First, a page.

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How to manage Configuration with Ansible: Best Practices

Rahul Miglani
Rahul Miglani
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Configuration management plays a crucial role in maintaining consistency, stability, and scalability in IT infrastructure. Ansible, a powerful automation tool, provides a simple and efficient way to manage configuration across multiple systems. In this blog, we will explore best practices for managing configuration with Ansible and showcase an example code snippet to demonstrate their implementation.

Organize Your Playbooks:

To effectively manage configuration with Ansible, it’s essential to organize your playbooks in a structured manner. Create separate playbooks for different sets of tasks or components, such as network configuration, application deployment, or system hardening. This allows for better readability, easier maintenance, and modularity.

Use Ansible Roles:

Ansible roles are reusable units of config that encapsulate related tasks, files, and variables. Utilizing roles promotes code reuse, simplifies playbook development, and enhances the overall organization of your Ansible project. Define roles for common config tasks, such as configuring Nginx or setting up a database, and then include them in your playbooks as needed.

Leverage Variables and Templates:

Ansible provides a flexible way to manage configuration values using variables and templates. Use variables to define dynamic values that can be reused across playbooks and roles. Templates allow you to generate configuration files with placeholders that are replaced with variable values during the playbook execution. This approach ensures consistency and reduces manual effort when managing configuration files.

Utilize Ansible Vault for Secrets:

When managing sensitive information, such as passwords or API keys, it is crucial to ensure their security. Ansible Vault allows you to encrypt sensitive data within your playbooks or variable files. Use Ansible Vault to encrypt sensitive variables, and only authorized users with the encryption key can access and decrypt the data during playbook execution.

Version Control Your Playbooks:

Just like any other codebase, version controlling your Ansible playbooks is essential. Utilize a version control system like Git to track changes, collaborate with team members, and roll back to previous versions if needed. This practice ensures traceability, transparency, and facilitates collaboration among the team.

Example Ansible Code Snippet:

In this example, we configure Nginx on the hosts defined under the “web_servers” group. The playbook installs Nginx, copies a templated configuration file, and starts the Nginx service. The use of variables and templates ensures flexibility and allows customization of the Nginx configuration as required.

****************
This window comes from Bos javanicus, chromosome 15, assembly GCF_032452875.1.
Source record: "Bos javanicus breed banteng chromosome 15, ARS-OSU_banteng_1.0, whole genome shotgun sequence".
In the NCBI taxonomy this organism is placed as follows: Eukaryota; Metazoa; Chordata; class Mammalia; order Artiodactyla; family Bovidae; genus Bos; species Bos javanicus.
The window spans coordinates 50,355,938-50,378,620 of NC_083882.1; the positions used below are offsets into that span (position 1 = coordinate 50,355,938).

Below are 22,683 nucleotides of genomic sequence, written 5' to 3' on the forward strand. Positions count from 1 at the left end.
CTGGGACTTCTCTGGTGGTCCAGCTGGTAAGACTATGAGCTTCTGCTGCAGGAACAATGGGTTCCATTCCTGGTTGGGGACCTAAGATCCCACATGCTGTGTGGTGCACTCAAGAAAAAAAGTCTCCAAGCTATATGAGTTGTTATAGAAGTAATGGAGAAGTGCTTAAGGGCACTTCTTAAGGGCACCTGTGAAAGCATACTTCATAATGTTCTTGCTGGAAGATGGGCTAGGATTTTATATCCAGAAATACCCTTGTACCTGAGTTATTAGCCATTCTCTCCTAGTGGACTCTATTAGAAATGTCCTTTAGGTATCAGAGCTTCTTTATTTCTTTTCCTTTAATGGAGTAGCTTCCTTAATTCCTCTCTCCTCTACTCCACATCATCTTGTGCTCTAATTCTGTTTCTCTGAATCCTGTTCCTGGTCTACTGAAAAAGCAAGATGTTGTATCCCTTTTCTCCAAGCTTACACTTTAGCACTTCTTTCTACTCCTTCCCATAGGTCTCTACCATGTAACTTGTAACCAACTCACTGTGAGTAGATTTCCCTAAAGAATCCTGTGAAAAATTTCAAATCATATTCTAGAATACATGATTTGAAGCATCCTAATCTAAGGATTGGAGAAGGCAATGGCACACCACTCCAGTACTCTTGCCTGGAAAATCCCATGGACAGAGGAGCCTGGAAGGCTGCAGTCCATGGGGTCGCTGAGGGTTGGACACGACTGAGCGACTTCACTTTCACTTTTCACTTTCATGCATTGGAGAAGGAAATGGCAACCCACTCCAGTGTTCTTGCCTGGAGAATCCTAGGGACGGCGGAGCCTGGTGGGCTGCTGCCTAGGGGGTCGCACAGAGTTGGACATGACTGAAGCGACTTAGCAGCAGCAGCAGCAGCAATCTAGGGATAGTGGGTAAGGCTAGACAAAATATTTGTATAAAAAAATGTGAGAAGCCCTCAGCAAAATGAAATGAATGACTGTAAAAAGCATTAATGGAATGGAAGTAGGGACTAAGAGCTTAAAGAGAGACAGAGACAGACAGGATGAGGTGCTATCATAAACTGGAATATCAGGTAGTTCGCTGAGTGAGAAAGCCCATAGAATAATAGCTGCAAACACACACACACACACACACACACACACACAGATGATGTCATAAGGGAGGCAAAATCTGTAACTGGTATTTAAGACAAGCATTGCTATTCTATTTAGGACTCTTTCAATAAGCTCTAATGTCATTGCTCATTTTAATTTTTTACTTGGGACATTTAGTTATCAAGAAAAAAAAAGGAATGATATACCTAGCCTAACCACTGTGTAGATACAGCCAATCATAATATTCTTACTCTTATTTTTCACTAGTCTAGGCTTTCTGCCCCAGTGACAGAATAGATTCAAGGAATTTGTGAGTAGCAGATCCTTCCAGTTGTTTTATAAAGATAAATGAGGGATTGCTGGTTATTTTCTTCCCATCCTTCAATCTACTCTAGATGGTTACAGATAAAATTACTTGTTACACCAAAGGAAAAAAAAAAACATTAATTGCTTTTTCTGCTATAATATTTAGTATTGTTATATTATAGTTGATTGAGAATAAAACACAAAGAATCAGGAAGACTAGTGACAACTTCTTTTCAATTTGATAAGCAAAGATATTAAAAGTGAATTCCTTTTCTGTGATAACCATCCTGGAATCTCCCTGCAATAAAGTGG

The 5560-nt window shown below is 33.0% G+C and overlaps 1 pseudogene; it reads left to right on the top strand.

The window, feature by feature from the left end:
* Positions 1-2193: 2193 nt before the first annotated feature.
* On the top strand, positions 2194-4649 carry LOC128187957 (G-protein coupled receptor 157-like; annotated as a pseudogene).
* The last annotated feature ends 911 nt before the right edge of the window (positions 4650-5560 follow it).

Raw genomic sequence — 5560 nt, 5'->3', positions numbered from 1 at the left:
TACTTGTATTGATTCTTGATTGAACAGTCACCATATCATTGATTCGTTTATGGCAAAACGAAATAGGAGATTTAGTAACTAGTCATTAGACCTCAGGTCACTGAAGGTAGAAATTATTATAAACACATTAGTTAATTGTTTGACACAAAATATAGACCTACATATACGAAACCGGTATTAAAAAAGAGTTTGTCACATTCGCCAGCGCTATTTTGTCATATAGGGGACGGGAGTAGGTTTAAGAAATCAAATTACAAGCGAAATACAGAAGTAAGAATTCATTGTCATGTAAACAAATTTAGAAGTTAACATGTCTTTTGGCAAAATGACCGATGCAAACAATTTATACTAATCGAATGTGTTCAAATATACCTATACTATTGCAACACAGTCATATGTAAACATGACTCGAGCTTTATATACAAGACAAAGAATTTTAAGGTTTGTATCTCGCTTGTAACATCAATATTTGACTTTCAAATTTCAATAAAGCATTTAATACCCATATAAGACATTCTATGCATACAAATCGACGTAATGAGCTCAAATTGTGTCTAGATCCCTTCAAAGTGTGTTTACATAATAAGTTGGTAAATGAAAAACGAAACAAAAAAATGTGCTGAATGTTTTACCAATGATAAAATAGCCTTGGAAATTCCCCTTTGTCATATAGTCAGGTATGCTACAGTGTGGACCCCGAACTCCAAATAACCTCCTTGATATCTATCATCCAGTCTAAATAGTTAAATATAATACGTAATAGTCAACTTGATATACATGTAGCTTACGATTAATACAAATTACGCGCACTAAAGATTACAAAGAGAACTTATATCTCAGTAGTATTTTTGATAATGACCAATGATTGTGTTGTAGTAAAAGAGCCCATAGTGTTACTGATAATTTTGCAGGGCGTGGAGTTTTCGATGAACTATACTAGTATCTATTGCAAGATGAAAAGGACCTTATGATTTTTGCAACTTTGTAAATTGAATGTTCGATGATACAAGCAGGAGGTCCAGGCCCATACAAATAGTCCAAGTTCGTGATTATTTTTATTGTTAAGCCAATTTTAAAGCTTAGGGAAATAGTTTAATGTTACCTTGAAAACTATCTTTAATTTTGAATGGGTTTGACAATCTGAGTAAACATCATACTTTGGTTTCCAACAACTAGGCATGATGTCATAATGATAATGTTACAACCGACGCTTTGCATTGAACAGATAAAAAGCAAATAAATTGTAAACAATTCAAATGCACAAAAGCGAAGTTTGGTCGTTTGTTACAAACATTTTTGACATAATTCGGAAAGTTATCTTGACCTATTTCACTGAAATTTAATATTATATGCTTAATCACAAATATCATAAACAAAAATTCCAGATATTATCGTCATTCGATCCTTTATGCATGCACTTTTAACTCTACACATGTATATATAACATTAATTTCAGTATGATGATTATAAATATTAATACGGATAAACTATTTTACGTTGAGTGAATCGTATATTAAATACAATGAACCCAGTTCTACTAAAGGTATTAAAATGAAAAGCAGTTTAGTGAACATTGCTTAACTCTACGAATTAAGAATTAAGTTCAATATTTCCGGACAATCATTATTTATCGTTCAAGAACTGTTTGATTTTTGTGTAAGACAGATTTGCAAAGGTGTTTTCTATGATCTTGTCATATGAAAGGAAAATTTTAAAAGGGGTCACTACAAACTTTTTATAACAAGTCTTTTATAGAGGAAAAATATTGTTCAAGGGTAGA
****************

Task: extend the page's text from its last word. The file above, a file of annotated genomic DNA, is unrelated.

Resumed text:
Managing configuration with Ansible is a powerful approach to streamline and automate infrastructure management. By following best practices such as organizing playbooks, using roles, leveraging variables and templates, utilizing Ansible Vault, and version controlling your code, you can maintain consistent and scalable configurations.

The example code snippet showcases the implementation of these best practices, illustrating how Ansible can simplify configuration management tasks. Incorporate these practices into your Ansible workflows to enhance efficiency, maintainability, and reliability in your infrastructure configuration.

Remember, Ansible’s flexibility and extensive module library enable you to adapt and extend its capabilities according to your organization’s unique requirements. With proper configuration management practices in place, you can achieve greater stability,

Rahul Miglani

Rahul Miglani

Rahul Miglani is Vice President at NashTech and Heads the DevOps Competency and also Heads the Cloud Engineering Practice. He is a DevOps evangelist with a keen focus to build deep relationships with senior technical individuals as well as pre-sales from customers all over the globe to enable them to be DevOps and cloud advocates and help them achieve their automation journey. He also acts as a technical liaison between customers, service engineering teams, and the DevOps community as a whole. Rahul works with customers with the goal of making them solid references on the Cloud container services platforms and also participates as a thought leader in the docker, Kubernetes, container, cloud, and DevOps community. His proficiency includes rich experience in highly optimized, highly available architectural decision-making with an inclination towards logging, monitoring, security, governance, and visualization.

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